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What happens to marriage after kids arrive on the scene?

By Tim Hoak

This is disturbing. Over the last 30 years, twice as many marriages of those over the age of 50 now wind up in shreds. Some of those couples had been married for 25+ years. And, just like that it’s over.

What happened? How could long-standing marriages suddenly come apart at the seams?


 

We are not surprised in our easy-come, easy-go, no-fault culture that lots of marriages don’t last. We almost expect it. But marriages of 20 or even 30 years fall apart. How does that happen?

Allow me to walk through what I think happens in many marriages. And, how we can change it. 

Marriage gets sacrificed for the kids.

A single-faceted answer to the question doesn’t cover all the bases, but if one did, it might be this: marriage has all too often been sacrificed on the altar of the children. If that sounds harsh and almost like the children are to blame—let’s be clear. Divorce is not the fault of the children. Period.

But, all too often the most well-intentioned parents fall into the trap of making their children the center of almost everything. When the kids come along, we go into high gear for them. Time, resources, strength, energy, schedules, activities—almost everything begins to revolve around the kids.

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Your kids will leave one day. Your marriage shouldn't.

In our pressure-cooker culture to make sure our kids excel we pour everything into them, but the collateral damage is huge. We have little to nothing left for our marriage.

Sadly, we don’t realize it until the kids are gone and suddenly the other person in your bed is a stranger. High gear for your kids often means reverse for your spouse.

Marriage with kids is often not in neutral—but in reverse.

It’s not even like you’re in neutral. Your marriage is going backward. Your children have become your identity. When they leave home, the questions loom large:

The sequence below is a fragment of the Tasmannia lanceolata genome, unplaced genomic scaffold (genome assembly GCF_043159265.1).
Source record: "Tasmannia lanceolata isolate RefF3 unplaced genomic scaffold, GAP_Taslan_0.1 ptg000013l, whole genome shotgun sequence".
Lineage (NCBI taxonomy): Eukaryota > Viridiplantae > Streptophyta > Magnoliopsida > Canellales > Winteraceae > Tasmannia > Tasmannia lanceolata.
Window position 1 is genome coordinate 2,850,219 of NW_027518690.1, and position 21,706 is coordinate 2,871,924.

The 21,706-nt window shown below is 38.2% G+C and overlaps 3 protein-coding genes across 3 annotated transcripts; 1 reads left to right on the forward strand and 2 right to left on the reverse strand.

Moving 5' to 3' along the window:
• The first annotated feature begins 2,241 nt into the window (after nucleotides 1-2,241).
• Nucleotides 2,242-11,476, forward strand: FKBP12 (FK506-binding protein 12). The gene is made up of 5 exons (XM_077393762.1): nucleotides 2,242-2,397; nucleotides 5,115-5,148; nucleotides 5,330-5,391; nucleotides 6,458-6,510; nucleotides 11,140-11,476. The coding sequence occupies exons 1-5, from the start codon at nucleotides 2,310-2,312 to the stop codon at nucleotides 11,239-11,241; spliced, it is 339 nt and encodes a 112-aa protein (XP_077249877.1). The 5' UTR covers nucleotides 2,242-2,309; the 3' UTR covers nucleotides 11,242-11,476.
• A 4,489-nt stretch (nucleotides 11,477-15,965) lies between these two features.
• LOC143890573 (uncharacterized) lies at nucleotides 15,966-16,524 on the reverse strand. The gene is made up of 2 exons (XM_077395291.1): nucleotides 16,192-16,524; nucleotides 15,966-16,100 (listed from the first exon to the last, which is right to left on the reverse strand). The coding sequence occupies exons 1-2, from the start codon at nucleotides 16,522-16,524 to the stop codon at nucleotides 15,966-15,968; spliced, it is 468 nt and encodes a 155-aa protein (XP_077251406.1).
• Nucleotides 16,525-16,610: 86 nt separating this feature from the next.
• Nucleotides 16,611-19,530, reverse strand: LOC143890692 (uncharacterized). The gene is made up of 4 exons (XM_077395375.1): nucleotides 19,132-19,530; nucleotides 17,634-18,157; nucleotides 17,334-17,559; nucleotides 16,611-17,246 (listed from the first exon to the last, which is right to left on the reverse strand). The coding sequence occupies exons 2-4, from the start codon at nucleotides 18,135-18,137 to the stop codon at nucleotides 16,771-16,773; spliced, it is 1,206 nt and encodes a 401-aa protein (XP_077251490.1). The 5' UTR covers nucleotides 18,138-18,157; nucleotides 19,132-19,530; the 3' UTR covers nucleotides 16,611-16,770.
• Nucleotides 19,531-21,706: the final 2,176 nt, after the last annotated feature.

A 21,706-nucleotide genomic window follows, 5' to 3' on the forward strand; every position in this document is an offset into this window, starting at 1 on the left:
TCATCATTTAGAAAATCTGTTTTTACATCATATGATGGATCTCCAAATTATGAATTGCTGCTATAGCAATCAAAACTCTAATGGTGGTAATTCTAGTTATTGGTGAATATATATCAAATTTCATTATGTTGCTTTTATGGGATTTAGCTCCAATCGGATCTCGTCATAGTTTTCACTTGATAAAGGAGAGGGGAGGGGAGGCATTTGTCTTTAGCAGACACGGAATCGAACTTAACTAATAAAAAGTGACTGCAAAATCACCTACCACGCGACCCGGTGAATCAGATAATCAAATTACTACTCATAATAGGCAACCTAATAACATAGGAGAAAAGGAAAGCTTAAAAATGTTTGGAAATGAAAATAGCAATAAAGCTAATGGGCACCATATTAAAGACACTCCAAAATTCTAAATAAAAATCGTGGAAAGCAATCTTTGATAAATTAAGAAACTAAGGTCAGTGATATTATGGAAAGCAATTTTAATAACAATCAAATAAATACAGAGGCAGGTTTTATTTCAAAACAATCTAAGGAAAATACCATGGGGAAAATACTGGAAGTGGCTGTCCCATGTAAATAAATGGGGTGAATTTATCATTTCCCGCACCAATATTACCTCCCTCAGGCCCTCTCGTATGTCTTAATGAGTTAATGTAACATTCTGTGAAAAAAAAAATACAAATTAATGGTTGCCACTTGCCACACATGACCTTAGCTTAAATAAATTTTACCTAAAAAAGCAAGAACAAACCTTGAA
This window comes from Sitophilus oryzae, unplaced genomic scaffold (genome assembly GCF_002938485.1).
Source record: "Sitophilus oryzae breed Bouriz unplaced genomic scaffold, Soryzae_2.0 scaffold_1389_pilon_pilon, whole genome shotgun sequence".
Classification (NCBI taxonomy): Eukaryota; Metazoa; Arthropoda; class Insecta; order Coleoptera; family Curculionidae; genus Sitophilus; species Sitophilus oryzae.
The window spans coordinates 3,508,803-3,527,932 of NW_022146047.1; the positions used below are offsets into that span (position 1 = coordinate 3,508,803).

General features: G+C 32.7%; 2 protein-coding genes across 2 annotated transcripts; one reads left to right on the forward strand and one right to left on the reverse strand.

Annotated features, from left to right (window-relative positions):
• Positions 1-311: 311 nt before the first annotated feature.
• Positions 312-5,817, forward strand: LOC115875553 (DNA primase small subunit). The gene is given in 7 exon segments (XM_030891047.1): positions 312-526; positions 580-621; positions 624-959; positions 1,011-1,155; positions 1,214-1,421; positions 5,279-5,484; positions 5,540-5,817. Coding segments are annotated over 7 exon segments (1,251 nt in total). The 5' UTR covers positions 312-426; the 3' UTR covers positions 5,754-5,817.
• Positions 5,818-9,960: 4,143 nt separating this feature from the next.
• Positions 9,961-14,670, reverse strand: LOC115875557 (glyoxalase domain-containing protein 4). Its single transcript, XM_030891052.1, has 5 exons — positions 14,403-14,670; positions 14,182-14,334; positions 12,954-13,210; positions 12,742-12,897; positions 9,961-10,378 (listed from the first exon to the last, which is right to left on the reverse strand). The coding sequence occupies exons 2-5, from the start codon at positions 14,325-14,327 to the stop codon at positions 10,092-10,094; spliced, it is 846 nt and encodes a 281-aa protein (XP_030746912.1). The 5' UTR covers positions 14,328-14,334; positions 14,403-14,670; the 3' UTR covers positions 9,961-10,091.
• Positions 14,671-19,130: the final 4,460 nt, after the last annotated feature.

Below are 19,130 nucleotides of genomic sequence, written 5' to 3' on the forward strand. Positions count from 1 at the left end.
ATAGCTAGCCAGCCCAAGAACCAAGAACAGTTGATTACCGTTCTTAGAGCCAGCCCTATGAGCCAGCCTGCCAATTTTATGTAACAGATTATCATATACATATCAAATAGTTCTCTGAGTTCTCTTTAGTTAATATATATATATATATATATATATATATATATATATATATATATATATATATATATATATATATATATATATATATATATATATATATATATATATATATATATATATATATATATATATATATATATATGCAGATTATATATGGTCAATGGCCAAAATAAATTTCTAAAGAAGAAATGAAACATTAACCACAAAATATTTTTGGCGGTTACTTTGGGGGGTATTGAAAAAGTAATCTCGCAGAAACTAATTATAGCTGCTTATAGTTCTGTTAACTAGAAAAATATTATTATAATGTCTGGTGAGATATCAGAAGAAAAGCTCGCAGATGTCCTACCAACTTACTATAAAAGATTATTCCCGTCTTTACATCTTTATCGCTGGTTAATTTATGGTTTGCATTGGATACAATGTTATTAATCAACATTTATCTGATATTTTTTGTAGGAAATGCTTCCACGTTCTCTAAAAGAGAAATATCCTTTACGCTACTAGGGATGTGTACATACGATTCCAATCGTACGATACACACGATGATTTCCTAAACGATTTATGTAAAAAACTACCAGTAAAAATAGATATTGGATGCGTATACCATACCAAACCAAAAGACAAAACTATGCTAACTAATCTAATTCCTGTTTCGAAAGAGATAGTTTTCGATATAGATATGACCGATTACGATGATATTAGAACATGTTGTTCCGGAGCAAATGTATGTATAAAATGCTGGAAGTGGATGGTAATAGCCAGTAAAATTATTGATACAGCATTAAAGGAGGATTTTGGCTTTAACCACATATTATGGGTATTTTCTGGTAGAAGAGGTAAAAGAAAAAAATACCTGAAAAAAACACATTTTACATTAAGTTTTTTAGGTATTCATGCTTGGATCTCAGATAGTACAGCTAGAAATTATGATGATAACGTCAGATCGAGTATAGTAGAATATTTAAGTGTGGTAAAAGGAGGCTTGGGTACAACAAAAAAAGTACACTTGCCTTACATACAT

• Who am I?
  • What's my purpose in life?
  • What do I have to live for?

Let's get back to the start.

So, let’s back up to the beginning—I mean to creation. How did God design marriage and where do children fit into that picture?

Don’t pass over that sentence too quickly: God designed marriage.

God designed marriage.

He designed it for companionship (“it is not good for man to be alone”) and He designed it for procreation (“multiply and fill the earth.”)

But what did God say about the children? “For this cause a man shall leave his father and his mother, and shall cleave to his wife; and they shall become one flesh.”

He designed marriage for having kids. 

Children in the home is a temporary arrangement. They exist in your home to be prepared to leave and establish their own home. And not a small part of that is watching a good marriage flourish. This means the primary relationship in every two-parent home is that of husband and wife, not parent and child.

He designed all of it—very good.

But understand we’re not talking about an either/or situation. It is possible, by the grace of God, to keep your home a place where both marriage and children thrive. This will take work, thought, effort, sacrifice, creativity, energy, planning, encouragement from your friends—and lots of communication with your spouse.

You will have to work harder to preserve the intimacy, quality and primacy of your marriage. You will have to find creative ways to keep the fire burning in your relationship with your spouse. Don’t underestimate the value and importance of “little” and frequent expressions of love and affection.

Let's not make marriage bad. Here's how to keep it good. 

Grace Marriage has a word for this: be intentional about your marriage. Make it a point to:

  • hire babysitters
  • trade off with friends for a night out regularly
  • send the kids to the grandparents for a night or a weekend
  • be quick to apologize when time has gotten away and your relationship with your spouse has been demoted to second or third place.

Above all, pray! Ask the God who designed both marriage and parenting to give you the grace, determination, wisdom, and creativity to keep your marriage strong and to parent well.

 


 

Tim Hoak has been married to his wife, Camilla, for 48 years. Together they have two boys and 11 grandchildren. He pastored a church for 13 years in South Carolina and has served as administrator of Heritage Christian School for the last 33 years. Tim is a member of Heritage Baptist Church and enjoys golf, hiking, camping, and writing Christ-centered Bible stories for kids.

 

Grace Marriage at Home Transformation is waiting

Tags: Divorce, Parenting, Faith, Relationship, Communication